Your insurance might cover the cost of repairs, call now to see if you qualify
Your insurance might cover the cost of repairs, call now to see if you qualify

7 Things To Do After A Fire

7 Things To Do After A Fire

There are few events more traumatic in someone’s life than a house fire. Even if you’re lucky and none of your loved ones end up injured, you get to see your house and belongings go up in flames. Everything you worked so hard for – gone, and you’re left to pick up the pieces. 

This is the sad reality for thousands of Americans each year. In fact, there were 379,600 residential fires in 2018 alone. However, not all hope is lost. If you act fast and take the right steps, you can minimize your losses and be on your way to a speedy recovery.  

What To Do Immediately After A Fire

I know it seems like a no brainer, but shock is one hell of a drug and you’d be surprised how little sense people make after a life-threatening situation. So, call 911, even if no one is injured. You could have sustained injuries you can’t feel because of the adrenaline and the authorities need to take care of the fire. You might be tempted to rush in as soon as the fire is out and try to salvage your belongings. However, most homes that have been fire damaged are not structurally sound and you could end un being crushed by debris. 

After a fire, be sure to:

  • Call Emergency Services. 
  • Wait until it is safe to enter. 
  • Let your loved ones know you’re safe. 
  • Contact your insurance provider
  • Document everything
  • Be sure to show investigator all damage
  • Get multiple estimates

What if I have nowhere to go?

If you find yourself a victim of a house fire and staying with friends and/or family is not an option, there is help available. There are several nonprofit organizations whose purpose is to provide assistance to fire victims. 

The Red Cross is the most well-known of these and will provide support for fire victims all over the US. They will make sure you have clothes, food, and shelter and may even assign you a caseworker to follow up and help you get your life back together. Most Fire Departments will contact them on your behalf, but if they don’t, you can call them yourself.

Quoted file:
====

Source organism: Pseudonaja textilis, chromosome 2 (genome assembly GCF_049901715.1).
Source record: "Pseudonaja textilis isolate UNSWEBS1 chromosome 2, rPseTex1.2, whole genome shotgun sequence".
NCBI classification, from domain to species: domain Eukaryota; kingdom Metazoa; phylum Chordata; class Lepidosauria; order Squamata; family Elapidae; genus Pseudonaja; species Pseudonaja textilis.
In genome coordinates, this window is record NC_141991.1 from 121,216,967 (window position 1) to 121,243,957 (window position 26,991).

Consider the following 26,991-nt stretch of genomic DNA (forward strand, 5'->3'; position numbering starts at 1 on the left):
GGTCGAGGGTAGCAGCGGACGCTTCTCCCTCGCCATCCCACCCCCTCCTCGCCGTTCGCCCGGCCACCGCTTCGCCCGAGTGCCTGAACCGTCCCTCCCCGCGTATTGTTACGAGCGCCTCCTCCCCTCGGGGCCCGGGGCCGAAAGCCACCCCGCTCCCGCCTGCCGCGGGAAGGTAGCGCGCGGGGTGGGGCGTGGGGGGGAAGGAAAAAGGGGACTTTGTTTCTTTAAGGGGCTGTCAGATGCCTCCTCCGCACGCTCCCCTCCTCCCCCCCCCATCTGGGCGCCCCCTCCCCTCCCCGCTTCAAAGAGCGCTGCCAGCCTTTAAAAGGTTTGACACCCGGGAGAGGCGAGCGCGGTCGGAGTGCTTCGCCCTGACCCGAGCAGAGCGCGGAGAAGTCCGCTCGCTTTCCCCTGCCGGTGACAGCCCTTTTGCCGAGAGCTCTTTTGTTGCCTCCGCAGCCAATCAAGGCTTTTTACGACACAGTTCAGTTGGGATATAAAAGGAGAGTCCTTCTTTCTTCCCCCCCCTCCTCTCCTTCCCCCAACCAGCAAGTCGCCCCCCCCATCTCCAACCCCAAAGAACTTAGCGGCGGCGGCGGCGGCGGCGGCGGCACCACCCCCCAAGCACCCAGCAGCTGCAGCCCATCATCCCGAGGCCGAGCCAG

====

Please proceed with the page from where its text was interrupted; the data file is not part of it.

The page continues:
How does insurance work after a fire? – 7 Steps

Once your health and accommodations are taken care of, you need to get started on your insurance claim. The sooner you do this, the sooner you’ll get a payout and be on your way to recovery. The actual amount you get paid will depend mostly on what kind of coverage you had. Most policies cover “Replacement Costs” – To fix or replace your home – while more expensive ones will also cover “actual cash value” for any valuables lost to the fire. 

After a fire, you should:


Regardless of which coverage you have, the first step is always the same, contact your insurance. Either through the agent that originally sold it to you or through your insurer’s claim system. 



As soon as you get the all-clear to enter your home, take pictures, and record all the damage – not only from the fire, but also firefighters – Make a list of everything destroyed or damaged, including what you paid for it and any receipts you can find. 



Unfortunately, plenty of unsavory people will try to take advantage of those in need. They might hope to take whatever valuables are left or scam you in some other way. In any case, you can verify the investigator’s identity by asking your insurance company for their name before they arrive. 



It’s not enough to walk him through part of your home, show him anything and everything that was damaged. Remember, he works for the insurance company, not for you.